Size of Linearly Independent Subset is at Most Size of Finite Generator/Proof 1

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Theorem

Let $R$ be a division ring.

Let $V$ be an $R$-vector space.

Let $F \subseteq V$ be a finite generator of $V$ over $R$.

Let $L \subseteq V$ be linearly independent over $R$.


Then:

$\size L \le \size F$


Proof

We first consider the case where $L$ is finite.

Let $S \subseteq \N$ be the set of all $n \in \N$ such that:

For every finite generator $F$ of $V$, if $\card {L \setminus F} \le n$, then $\card L \le \card F$

where:

$L \setminus F$ denotes the set difference between $L$ and $F$
$\card L$ and $\card F$ denote the cardinality of $L$ and $F$ respectively.

We use the Principle of Finite Induction to prove that $S = \N$.


Basis of the Induction

Let $\card {L \setminus F} \le 0$.

Then from Cardinality of Empty Set:

$L \setminus F = \O$

By Set Difference with Superset is Empty Set:

$L \subseteq F$

By Cardinality of Subset of Finite Set:

$\card L \le \card F$

Hence:

$0 \in S$

This is the basis for the induction.


Induction Hypothesis

It is to be shown that if $k \in S$ where $k \ge 1$, then it follows that $k + 1 \in S$.

This is the induction hypothesis:

For every finite generator $F$ of $V$, if $\card {L \setminus F} \le k$, then $\card L \le \card F$


It is to be demonstrated that it follows that:

For every finite generator $F$ of $V$, if $\card {L \setminus F} \le k + 1$, then $\card L \le \card F$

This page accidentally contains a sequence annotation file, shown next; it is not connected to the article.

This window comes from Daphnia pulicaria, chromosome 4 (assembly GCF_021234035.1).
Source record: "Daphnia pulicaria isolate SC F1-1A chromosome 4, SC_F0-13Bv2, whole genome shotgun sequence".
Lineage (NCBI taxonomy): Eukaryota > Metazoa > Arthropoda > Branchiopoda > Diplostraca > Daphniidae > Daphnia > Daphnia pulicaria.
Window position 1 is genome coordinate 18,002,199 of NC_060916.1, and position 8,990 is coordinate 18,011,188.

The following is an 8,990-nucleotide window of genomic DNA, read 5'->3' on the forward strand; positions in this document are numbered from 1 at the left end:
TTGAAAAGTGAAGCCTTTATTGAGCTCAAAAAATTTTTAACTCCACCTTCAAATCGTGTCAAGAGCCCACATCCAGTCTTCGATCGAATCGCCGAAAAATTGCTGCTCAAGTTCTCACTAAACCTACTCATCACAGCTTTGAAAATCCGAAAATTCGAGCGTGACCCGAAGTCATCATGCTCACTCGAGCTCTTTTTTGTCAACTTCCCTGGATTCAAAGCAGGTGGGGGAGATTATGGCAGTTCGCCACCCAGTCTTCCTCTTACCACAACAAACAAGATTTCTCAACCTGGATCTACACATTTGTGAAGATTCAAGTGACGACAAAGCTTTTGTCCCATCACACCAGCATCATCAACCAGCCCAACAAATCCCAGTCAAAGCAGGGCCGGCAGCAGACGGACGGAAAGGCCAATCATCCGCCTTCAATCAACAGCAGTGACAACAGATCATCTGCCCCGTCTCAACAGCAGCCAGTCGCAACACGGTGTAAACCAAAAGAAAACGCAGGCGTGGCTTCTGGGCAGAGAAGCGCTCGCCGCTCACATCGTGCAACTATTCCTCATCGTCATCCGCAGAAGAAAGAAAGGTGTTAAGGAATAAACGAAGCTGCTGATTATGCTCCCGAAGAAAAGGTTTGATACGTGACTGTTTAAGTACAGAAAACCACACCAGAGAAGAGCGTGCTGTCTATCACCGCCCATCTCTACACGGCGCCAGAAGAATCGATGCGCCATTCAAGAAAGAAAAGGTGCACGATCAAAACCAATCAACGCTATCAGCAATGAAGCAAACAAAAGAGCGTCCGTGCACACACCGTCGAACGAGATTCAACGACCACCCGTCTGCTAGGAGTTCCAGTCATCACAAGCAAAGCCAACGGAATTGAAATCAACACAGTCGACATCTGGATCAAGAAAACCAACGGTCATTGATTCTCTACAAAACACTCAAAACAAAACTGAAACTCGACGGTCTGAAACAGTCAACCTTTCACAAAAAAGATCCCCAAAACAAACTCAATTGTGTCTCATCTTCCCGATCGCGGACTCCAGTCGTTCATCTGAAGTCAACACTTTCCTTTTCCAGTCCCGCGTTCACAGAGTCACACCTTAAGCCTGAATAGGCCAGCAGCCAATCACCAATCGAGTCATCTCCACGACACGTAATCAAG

Induction Step

This is the induction step:

Assume the induction hypothesis that $n \in S$.

Let $F$ be a finite generator of $V$ such that:

$\card {L \setminus F} = n + 1$

Let $v \in L \setminus F$.

Let $L' = L \cap \paren {F \cup \set v}$.

By Intersection is Subset:

$L' \subseteq L$

By Subset of Linearly Independent Set, it follows that $L'$ is linearly independent over $R$.

Also by Intersection is Subset:

$L' \subseteq F \cup \set v$

Therefore, by Vector Space has Basis Between Linearly Independent Set and Finite Spanning Set:

there exists a basis $B$ of $V$ such that:
$L' \subseteq B \subseteq F \cup \set v$


Since $v \notin F$ is a linear combination of $F$, it follows that $F \cup \set v$ is linearly dependent over $R$.

Therefore:

$B \subsetneq F \cup \set v$

By Cardinality of Subset of Finite Set:

$\card B < \card {F \cup \set v} = \card F + 1$

Hence:

$\card B \le \card F$


We have that:

\(\displaystyle \card {L \setminus B}\) \(\le\) \(\displaystyle \card {L \setminus L'}\) Relative Complement inverts Subsets and Cardinality of Subset of Finite Set
\(\displaystyle \) \(=\) \(\displaystyle \card {L \setminus \paren {F \cup \set v} }\) Set Difference with Intersection is Difference
\(\displaystyle \) \(=\) \(\displaystyle \card {\paren {L \setminus F} \setminus \set v}\) Set Difference with Union
\(\displaystyle \) \(=\) \(\displaystyle n\) (?)



Since $n \in S$:

$\card L \le \card B \le \card F$

Hence:

$n + 1 \in S$

and so the induction step has been completed.


By Set Difference is Subset:

$L \setminus F \subseteq L$

From Subset of Finite Set is Finite:

$L \setminus F$ is finite.

Therefore, we can apply the fact that $S = \N$ to conclude that:

$\card L \le \card F$


Let $L$ be infinite.

Then by Set is Infinite iff exist Subsets of all Finite Cardinalities, there exists a finite subset $L' \subseteq L$ such that:

$\card {L'} = \card F + 1$

By Subset of Linearly Independent Set, it follows that $L'$ is linearly independent over $R$.

It is proven above that this is impossible.


Hence the result.

$\blacksquare$


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